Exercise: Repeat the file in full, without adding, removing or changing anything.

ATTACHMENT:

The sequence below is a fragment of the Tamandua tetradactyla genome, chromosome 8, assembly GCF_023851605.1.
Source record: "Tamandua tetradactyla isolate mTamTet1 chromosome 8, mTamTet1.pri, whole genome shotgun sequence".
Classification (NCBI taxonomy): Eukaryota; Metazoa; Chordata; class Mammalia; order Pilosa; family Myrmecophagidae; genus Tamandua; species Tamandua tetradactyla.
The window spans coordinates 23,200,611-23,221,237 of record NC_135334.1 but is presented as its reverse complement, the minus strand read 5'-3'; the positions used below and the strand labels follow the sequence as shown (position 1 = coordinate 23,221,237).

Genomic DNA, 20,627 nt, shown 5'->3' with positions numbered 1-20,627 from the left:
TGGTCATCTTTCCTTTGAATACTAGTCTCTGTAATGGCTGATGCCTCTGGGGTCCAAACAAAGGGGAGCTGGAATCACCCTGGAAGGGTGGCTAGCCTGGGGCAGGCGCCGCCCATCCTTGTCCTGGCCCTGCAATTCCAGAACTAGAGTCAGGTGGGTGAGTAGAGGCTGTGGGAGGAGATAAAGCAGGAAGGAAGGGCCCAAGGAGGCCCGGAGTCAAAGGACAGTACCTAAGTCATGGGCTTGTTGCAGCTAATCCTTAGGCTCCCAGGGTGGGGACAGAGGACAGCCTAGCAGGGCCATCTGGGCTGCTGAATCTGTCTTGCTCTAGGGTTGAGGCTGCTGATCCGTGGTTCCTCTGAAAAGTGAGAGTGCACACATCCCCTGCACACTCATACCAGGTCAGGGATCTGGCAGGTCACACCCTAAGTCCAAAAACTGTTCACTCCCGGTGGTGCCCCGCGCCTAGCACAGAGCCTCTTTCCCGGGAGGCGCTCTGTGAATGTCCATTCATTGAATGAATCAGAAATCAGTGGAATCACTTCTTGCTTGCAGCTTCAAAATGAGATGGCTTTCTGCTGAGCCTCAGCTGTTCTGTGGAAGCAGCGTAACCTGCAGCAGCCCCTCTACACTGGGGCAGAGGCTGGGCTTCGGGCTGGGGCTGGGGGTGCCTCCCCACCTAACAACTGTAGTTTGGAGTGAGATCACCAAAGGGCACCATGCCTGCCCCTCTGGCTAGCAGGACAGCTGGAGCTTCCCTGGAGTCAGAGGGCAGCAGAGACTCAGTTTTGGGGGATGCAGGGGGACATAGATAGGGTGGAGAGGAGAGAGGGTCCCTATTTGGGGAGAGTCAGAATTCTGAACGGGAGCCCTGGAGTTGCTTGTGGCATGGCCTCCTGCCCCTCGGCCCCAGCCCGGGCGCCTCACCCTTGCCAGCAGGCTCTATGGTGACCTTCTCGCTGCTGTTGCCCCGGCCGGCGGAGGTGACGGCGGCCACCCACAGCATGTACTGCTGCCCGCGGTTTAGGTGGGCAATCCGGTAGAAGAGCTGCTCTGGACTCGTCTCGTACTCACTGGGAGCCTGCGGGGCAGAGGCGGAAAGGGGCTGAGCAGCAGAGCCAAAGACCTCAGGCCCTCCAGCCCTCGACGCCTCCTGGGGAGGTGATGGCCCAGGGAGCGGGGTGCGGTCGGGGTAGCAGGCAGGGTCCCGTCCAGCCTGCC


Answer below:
The sequence below is a fragment of the Tamandua tetradactyla genome, chromosome 8, assembly GCF_023851605.1.
Source record: "Tamandua tetradactyla isolate mTamTet1 chromosome 8, mTamTet1.pri, whole genome shotgun sequence".
Classification (NCBI taxonomy): Eukaryota; Metazoa; Chordata; class Mammalia; order Pilosa; family Myrmecophagidae; genus Tamandua; species Tamandua tetradactyla.
The window spans coordinates 23,200,611-23,221,237 of record NC_135334.1 but is presented as its reverse complement, the minus strand read 5'-3'; the positions used below and the strand labels follow the sequence as shown (position 1 = coordinate 23,221,237).

Genomic DNA, 20,627 nt, shown 5'->3' with positions numbered 1-20,627 from the left:
TGGTCATCTTTCCTTTGAATACTAGTCTCTGTAATGGCTGATGCCTCTGGGGTCCAAACAAAGGGGAGCTGGAATCACCCTGGAAGGGTGGCTAGCCTGGGGCAGGCGCCGCCCATCCTTGTCCTGGCCCTGCAATTCCAGAACTAGAGTCAGGTGGGTGAGTAGAGGCTGTGGGAGGAGATAAAGCAGGAAGGAAGGGCCCAAGGAGGCCCGGAGTCAAAGGACAGTACCTAAGTCATGGGCTTGTTGCAGCTAATCCTTAGGCTCCCAGGGTGGGGACAGAGGACAGCCTAGCAGGGCCATCTGGGCTGCTGAATCTGTCTTGCTCTAGGGTTGAGGCTGCTGATCCGTGGTTCCTCTGAAAAGTGAGAGTGCACACATCCCCTGCACACTCATACCAGGTCAGGGATCTGGCAGGTCACACCCTAAGTCCAAAAACTGTTCACTCCCGGTGGTGCCCCGCGCCTAGCACAGAGCCTCTTTCCCGGGAGGCGCTCTGTGAATGTCCATTCATTGAATGAATCAGAAATCAGTGGAATCACTTCTTGCTTGCAGCTTCAAAATGAGATGGCTTTCTGCTGAGCCTCAGCTGTTCTGTGGAAGCAGCGTAACCTGCAGCAGCCCCTCTACACTGGGGCAGAGGCTGGGCTTCGGGCTGGGGCTGGGGGTGCCTCCCCACCTAACAACTGTAGTTTGGAGTGAGATCACCAAAGGGCACCATGCCTGCCCCTCTGGCTAGCAGGACAGCTGGAGCTTCCCTGGAGTCAGAGGGCAGCAGAGACTCAGTTTTGGGGGATGCAGGGGGACATAGATAGGGTGGAGAGGAGAGAGGGTCCCTATTTGGGGAGAGTCAGAATTCTGAACGGGAGCCCTGGAGTTGCTTGTGGCATGGCCTCCTGCCCCTCGGCCCCAGCCCGGGCGCCTCACCCTTGCCAGCAGGCTCTATGGTGACCTTCTCGCTGCTGTTGCCCCGGCCGGCGGAGGTGACGGCGGCCACCCACAGCATGTACTGCTGCCCGCGGTTTAGGTGGGCAATCCGGTAGAAGAGCTGCTCTGGACTCGTCTCGTACTCACTGGGAGCCTGCGGGGCAGAGGCGGAAAGGGGCTGAGCAGCAGAGCCAAAGACCTCAGGCCCTCCAGCCCTCGACGCCTCCTGGGGAGGTGATGGCCCAGGGAGCGGGGTGCGGTCGGGGTAGCAGGCAGGGTCCCGTCCAGCCTGCC